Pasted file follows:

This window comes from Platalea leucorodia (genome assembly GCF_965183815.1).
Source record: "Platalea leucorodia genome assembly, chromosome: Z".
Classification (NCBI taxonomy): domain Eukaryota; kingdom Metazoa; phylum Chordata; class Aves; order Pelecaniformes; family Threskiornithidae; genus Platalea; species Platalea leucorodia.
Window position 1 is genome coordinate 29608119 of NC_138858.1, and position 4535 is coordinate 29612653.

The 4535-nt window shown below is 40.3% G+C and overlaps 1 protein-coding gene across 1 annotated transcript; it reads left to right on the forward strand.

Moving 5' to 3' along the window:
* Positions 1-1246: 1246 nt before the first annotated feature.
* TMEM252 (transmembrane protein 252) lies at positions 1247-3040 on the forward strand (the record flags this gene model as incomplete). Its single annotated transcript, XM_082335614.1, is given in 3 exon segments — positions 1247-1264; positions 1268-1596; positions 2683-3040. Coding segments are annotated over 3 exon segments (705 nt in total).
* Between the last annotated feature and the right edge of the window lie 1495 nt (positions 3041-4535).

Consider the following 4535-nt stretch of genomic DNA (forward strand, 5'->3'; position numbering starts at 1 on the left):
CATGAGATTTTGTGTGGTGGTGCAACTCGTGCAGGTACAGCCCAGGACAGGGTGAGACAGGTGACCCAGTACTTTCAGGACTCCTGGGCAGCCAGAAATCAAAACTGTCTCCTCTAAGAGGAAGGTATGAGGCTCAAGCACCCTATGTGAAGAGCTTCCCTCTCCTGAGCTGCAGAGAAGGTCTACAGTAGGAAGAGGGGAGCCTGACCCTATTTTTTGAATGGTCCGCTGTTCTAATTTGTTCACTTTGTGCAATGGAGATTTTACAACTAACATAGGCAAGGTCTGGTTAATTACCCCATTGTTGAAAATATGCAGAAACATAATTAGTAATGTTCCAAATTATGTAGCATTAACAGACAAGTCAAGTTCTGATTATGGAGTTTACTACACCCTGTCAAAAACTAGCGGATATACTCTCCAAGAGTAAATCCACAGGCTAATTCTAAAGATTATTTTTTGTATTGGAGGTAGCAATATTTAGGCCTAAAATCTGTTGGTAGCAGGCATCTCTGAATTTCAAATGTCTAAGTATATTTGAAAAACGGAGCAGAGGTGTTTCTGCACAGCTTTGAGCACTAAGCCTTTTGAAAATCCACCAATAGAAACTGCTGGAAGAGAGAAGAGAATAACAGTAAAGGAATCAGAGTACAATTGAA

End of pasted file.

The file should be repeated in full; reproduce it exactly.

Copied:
This window comes from Platalea leucorodia (genome assembly GCF_965183815.1).
Source record: "Platalea leucorodia genome assembly, chromosome: Z".
Classification (NCBI taxonomy): domain Eukaryota; kingdom Metazoa; phylum Chordata; class Aves; order Pelecaniformes; family Threskiornithidae; genus Platalea; species Platalea leucorodia.
Window position 1 is genome coordinate 29608119 of NC_138858.1, and position 4535 is coordinate 29612653.

The 4535-nt window shown below is 40.3% G+C and overlaps 1 protein-coding gene across 1 annotated transcript; it reads left to right on the forward strand.

Moving 5' to 3' along the window:
* Positions 1-1246: 1246 nt before the first annotated feature.
* TMEM252 (transmembrane protein 252) lies at positions 1247-3040 on the forward strand (the record flags this gene model as incomplete). Its single annotated transcript, XM_082335614.1, is given in 3 exon segments — positions 1247-1264; positions 1268-1596; positions 2683-3040. Coding segments are annotated over 3 exon segments (705 nt in total).
* Between the last annotated feature and the right edge of the window lie 1495 nt (positions 3041-4535).

Consider the following 4535-nt stretch of genomic DNA (forward strand, 5'->3'; position numbering starts at 1 on the left):
CATGAGATTTTGTGTGGTGGTGCAACTCGTGCAGGTACAGCCCAGGACAGGGTGAGACAGGTGACCCAGTACTTTCAGGACTCCTGGGCAGCCAGAAATCAAAACTGTCTCCTCTAAGAGGAAGGTATGAGGCTCAAGCACCCTATGTGAAGAGCTTCCCTCTCCTGAGCTGCAGAGAAGGTCTACAGTAGGAAGAGGGGAGCCTGACCCTATTTTTTGAATGGTCCGCTGTTCTAATTTGTTCACTTTGTGCAATGGAGATTTTACAACTAACATAGGCAAGGTCTGGTTAATTACCCCATTGTTGAAAATATGCAGAAACATAATTAGTAATGTTCCAAATTATGTAGCATTAACAGACAAGTCAAGTTCTGATTATGGAGTTTACTACACCCTGTCAAAAACTAGCGGATATACTCTCCAAGAGTAAATCCACAGGCTAATTCTAAAGATTATTTTTTGTATTGGAGGTAGCAATATTTAGGCCTAAAATCTGTTGGTAGCAGGCATCTCTGAATTTCAAATGTCTAAGTATATTTGAAAAACGGAGCAGAGGTGTTTCTGCACAGCTTTGAGCACTAAGCCTTTTGAAAATCCACCAATAGAAACTGCTGGAAGAGAGAAGAGAATAACAGTAAAGGAATCAGAGTACAATTGAA